The Termite Pavilion

Joseph Burns

The much anticipated arrived at the International Arts Pestival in London earlier this week.  The is “a festival celebrating insects in art, and the art of being an insect…it is a rare creature: an international, inter-disciplinary, community-led festival.”  Inspired by the Namibian termite mounds, the six square meter walk-in solid timber structure  ”allows goers a unique insight into these extraordinary organic forms.”

More about the Pavilion after the break.

Joseph Burns

Based on the work of Dr. Rupert Soar and the TERMES project,  the pavilion is a 3D central section of a termite mound that is scaled up to accommodate humans. The structure will arrive in kit form, to be put together on site. It is made of cross laminated timber, sourced from Austrian spruce, for reasons of sustainability, durability and cost.

Joseph Burns
Joseph Burns

Project TERMES (Termite Emulation of Regulatory Mound Environments by Simulation) believes that we can learn a lot from how these insects construct their homes.  It may sound unbelievable but the team proposes that the insects’ ways of constructing their mounds will “have some serious implications on construction in the near future.”  The mounds are renowned for their ability to regulate and control the internal environments, and the insects utilize only renewable energy sources to supply enough energy for their race to thrive.

Joseph Burns

Could we really be taking tips from termites in the future? “No-one has ever seen this structure and we are revealing it to the world for the first time. What we learn from these mounds will enable us to change the very fabric of construction as we know it, so we build our own buildings on any terrain, against any backdrop,” explained TERMES. “With new computer technologies and processes, we have, for the first time, the opportunity to reveal, simulate and then embed this knowledge into our own homes, which are the greatest consumers of energy and generators of waste, ” the team added.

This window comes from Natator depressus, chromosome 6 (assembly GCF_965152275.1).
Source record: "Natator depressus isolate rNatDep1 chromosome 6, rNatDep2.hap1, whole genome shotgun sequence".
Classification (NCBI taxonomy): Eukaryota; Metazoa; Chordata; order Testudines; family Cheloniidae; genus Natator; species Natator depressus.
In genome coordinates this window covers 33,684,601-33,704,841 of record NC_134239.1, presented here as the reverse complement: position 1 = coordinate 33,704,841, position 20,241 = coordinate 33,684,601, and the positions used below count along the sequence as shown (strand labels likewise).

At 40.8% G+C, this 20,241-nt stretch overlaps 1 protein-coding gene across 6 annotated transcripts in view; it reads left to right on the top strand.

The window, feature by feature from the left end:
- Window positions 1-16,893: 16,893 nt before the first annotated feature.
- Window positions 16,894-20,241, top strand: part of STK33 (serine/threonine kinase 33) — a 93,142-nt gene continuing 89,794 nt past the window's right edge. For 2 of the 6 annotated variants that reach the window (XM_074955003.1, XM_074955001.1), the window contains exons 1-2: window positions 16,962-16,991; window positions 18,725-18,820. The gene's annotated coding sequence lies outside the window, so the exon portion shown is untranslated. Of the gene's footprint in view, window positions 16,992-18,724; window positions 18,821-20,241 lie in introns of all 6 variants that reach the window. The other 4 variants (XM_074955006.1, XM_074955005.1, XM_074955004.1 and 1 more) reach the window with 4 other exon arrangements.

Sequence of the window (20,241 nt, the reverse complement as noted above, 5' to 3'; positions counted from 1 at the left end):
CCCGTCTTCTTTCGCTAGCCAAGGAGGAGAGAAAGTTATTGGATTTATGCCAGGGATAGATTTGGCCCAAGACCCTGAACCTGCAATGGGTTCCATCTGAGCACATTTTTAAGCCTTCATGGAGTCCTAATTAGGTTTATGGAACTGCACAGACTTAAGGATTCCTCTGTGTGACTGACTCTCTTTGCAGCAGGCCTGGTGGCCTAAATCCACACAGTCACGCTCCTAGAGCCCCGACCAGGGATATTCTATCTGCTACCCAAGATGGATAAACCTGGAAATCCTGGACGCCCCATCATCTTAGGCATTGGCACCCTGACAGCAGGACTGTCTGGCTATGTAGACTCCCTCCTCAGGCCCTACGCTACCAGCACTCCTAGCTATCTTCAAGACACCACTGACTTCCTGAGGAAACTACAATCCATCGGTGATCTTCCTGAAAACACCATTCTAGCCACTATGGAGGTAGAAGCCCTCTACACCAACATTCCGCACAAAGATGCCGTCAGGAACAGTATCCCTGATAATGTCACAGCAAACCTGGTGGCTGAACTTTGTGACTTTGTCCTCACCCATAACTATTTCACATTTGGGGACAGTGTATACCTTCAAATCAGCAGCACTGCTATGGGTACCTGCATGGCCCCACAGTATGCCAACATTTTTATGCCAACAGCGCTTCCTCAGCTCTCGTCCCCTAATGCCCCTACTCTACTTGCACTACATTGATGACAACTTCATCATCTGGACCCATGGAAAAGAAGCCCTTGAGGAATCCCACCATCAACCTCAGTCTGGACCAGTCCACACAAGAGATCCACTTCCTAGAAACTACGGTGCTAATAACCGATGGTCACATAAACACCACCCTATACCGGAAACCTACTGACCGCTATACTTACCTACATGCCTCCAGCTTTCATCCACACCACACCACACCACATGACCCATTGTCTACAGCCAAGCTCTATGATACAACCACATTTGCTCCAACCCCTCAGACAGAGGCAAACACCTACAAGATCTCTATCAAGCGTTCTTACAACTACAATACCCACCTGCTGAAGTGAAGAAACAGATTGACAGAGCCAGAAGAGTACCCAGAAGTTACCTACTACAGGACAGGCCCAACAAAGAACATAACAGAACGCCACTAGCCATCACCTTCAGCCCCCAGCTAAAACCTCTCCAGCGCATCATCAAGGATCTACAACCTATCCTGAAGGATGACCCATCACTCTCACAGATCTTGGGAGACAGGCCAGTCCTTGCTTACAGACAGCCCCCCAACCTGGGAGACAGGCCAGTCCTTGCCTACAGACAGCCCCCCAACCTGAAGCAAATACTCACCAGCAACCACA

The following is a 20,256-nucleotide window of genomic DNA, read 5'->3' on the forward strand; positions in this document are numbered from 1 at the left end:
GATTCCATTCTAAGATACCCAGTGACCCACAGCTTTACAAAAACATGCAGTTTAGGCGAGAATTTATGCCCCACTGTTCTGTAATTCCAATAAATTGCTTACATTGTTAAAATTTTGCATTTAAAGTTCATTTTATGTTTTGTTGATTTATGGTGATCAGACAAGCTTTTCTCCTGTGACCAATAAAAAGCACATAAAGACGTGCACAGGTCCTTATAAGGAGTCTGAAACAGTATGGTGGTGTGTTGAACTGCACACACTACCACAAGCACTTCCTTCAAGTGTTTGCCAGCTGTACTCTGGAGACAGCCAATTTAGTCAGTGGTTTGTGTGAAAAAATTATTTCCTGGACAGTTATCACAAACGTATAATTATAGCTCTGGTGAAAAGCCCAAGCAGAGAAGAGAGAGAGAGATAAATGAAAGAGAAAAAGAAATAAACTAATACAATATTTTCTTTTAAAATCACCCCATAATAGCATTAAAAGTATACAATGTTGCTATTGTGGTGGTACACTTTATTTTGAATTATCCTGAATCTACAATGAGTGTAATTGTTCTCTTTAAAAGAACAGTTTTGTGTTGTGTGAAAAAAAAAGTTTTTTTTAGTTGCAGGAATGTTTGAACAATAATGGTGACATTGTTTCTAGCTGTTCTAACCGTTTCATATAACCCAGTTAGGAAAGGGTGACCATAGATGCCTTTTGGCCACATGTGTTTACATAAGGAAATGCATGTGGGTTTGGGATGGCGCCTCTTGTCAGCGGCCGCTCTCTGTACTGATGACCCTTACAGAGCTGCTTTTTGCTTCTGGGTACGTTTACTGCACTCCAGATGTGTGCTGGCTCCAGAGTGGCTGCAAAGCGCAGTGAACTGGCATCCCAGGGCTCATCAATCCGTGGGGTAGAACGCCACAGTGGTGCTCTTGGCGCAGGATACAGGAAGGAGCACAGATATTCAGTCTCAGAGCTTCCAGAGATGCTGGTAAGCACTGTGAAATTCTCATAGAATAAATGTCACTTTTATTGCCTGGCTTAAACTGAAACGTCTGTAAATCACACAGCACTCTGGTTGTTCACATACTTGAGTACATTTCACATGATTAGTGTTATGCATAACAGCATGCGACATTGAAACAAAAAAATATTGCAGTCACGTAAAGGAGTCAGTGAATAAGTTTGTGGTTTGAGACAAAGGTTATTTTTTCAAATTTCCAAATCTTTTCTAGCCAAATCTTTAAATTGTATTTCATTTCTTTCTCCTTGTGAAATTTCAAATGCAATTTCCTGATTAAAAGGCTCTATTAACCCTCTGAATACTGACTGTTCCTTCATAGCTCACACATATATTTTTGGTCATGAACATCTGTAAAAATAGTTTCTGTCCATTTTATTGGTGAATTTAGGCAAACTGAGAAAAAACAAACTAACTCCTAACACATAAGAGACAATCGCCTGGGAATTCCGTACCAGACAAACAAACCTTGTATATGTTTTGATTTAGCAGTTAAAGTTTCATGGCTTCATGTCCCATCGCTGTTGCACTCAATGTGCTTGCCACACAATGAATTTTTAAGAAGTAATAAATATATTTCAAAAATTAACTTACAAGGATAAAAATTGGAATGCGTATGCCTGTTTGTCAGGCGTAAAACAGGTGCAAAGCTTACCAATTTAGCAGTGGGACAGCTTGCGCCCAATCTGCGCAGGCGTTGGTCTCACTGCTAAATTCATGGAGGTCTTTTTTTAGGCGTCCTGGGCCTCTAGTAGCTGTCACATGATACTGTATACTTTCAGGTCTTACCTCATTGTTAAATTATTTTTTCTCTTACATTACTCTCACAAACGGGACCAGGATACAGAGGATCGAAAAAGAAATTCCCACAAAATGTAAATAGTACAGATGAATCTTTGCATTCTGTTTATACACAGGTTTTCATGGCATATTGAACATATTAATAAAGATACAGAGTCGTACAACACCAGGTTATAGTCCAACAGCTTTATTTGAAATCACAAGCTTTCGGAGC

Joseph Burns

The Termite Pavilion is an art and science collaboration between Softroom Architects, Freeform Engineering, Atelier One, Chris Watson, Haberdasherylondon, KLH and Pestival.  To visit the pavilion.

As seen on bustler.

Cite: Cilento, Karen. "The Termite Pavilion" 05 Sep 2009. ArchDaily. Accessed 22 Sep 2014. <>


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      i agree, especially if the termites continue to eat it. isn’ t there the danger of the whole thing collapsing?
      iwould be really scared to get inside.

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    sure it looks cool but what about all this talk about how learning from termites will revolutionize construction? yet the pavilion reflects nothing but the superficial form of termite structures? sorry but that’s weak.

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    mafoombey looks about the same and serves a much better purpose in my opinion, and does not feel the need to promote itself as the future of lifestyle and construction

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    it looks beautiful, but what are we getting out of this? Don’t see anything more as a test of how well we can use a computer…

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    This looks very cool but as an envirnmentalist I have to think that all those intracate curves created an awful lot of waste wood.

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    The sound and light added an a real 4th dimension to the pavilion, giving a greater sense of the breath ability, the lung like characteristics that the architecture of a Namibian termite mound provides. Well done Pestival for creating a truly engaging look into this detail on a human scale.

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